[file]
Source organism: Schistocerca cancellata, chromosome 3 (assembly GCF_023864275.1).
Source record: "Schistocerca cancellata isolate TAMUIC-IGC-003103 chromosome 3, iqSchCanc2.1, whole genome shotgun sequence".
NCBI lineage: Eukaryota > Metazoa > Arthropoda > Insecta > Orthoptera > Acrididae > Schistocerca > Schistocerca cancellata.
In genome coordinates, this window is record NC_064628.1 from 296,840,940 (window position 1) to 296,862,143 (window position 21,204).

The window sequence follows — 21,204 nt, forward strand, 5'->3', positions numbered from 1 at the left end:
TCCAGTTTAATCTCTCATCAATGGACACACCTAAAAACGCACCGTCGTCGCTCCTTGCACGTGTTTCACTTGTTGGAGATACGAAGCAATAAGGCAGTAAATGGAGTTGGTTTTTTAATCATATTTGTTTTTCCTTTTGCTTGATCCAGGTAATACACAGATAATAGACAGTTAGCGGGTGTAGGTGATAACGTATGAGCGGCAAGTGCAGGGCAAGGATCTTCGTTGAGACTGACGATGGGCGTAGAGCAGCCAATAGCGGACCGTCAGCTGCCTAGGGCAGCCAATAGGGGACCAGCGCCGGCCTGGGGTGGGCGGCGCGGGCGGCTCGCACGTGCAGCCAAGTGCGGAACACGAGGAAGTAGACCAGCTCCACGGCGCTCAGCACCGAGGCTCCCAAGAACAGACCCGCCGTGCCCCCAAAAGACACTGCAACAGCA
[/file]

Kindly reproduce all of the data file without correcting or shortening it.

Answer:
Source organism: Schistocerca cancellata, chromosome 3 (assembly GCF_023864275.1).
Source record: "Schistocerca cancellata isolate TAMUIC-IGC-003103 chromosome 3, iqSchCanc2.1, whole genome shotgun sequence".
NCBI lineage: Eukaryota > Metazoa > Arthropoda > Insecta > Orthoptera > Acrididae > Schistocerca > Schistocerca cancellata.
In genome coordinates, this window is record NC_064628.1 from 296,840,940 (window position 1) to 296,862,143 (window position 21,204).

The window sequence follows — 21,204 nt, forward strand, 5'->3', positions numbered from 1 at the left end:
TCCAGTTTAATCTCTCATCAATGGACACACCTAAAAACGCACCGTCGTCGCTCCTTGCACGTGTTTCACTTGTTGGAGATACGAAGCAATAAGGCAGTAAATGGAGTTGGTTTTTTAATCATATTTGTTTTTCCTTTTGCTTGATCCAGGTAATACACAGATAATAGACAGTTAGCGGGTGTAGGTGATAACGTATGAGCGGCAAGTGCAGGGCAAGGATCTTCGTTGAGACTGACGATGGGCGTAGAGCAGCCAATAGCGGACCGTCAGCTGCCTAGGGCAGCCAATAGGGGACCAGCGCCGGCCTGGGGTGGGCGGCGCGGGCGGCTCGCACGTGCAGCCAAGTGCGGAACACGAGGAAGTAGACCAGCTCCACGGCGCTCAGCACCGAGGCTCCCAAGAACAGACCCGCCGTGCCCCCAAAAGACACTGCAACAGCA